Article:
The Soyuz TMA-14M spacecraft as it lands with Expedition 42 commander Barry Wilmore of NASA, Alexander Samokutyaev of the Russian Federal Space Agency (Roscosmos) and Elena Serova of Roscosmos near the town of Zhezkazgan, Kazakhstan on March 12, 2015.
Bill Ingalls—NASA
By Jeffrey Kluger
March 12, 2015

Looks peaceful, doesn’t it? Don’t be fooled. A descent in a Soyuz spacecraft like the one that just brought astronaut Barry Wilmore and cosmonauts Alexander Samokutyaev and Elena Serova home after nearly six months aboard the International Space Station has been likened by astronaut Scott Kelly to “going over Niagara Falls in a barrel—while you’re on fire.” In this case, the planned thump-down on the plains of Kazakhstan was more harrowing than usual, with heavy fog concealing the reassuring sight of the spacecraft under its parachute until the last minute. But above the clouds, the scene was serene and not long after the picture was taken, the crew was on the ground—rattled but safe.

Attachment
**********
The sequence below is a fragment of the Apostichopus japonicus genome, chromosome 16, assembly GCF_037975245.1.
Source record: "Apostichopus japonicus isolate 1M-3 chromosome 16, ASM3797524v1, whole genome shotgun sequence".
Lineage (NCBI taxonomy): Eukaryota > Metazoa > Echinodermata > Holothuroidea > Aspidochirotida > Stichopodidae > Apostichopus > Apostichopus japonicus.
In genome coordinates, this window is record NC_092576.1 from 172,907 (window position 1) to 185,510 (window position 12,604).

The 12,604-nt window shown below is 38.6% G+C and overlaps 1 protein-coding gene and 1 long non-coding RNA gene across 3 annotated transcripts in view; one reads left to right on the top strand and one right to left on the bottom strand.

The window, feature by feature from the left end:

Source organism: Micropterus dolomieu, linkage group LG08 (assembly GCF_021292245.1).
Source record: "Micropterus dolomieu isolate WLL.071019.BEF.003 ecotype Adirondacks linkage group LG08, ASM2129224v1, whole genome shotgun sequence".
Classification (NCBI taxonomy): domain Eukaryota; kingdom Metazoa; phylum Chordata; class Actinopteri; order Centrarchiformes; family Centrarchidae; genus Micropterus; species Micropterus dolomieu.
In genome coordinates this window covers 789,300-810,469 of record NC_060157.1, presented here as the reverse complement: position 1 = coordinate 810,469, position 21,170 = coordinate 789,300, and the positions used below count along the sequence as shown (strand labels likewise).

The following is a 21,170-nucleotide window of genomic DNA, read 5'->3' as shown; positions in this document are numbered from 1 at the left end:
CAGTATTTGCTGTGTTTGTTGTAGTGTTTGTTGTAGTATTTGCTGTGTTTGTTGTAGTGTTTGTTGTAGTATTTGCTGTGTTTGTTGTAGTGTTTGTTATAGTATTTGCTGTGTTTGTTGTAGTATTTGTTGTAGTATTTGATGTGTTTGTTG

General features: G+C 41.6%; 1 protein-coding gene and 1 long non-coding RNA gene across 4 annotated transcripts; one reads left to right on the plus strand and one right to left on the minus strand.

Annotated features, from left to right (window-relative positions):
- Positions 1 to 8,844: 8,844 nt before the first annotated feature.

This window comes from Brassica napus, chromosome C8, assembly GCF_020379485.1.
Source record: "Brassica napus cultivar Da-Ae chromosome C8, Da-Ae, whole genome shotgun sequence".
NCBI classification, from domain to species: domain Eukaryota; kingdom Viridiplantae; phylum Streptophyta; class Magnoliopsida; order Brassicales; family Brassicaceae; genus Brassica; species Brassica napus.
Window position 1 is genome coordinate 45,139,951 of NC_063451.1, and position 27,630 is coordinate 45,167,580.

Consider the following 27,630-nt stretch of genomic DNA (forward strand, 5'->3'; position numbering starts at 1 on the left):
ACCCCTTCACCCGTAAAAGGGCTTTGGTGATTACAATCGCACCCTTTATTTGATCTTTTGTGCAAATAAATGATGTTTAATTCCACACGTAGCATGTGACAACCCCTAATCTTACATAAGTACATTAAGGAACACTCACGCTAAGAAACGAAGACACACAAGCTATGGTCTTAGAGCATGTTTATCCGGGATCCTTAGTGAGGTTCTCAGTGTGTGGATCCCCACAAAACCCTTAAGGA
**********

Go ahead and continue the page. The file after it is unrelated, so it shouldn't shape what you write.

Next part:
Write to Jeffrey Kluger at jeffrey.kluger@time.com.

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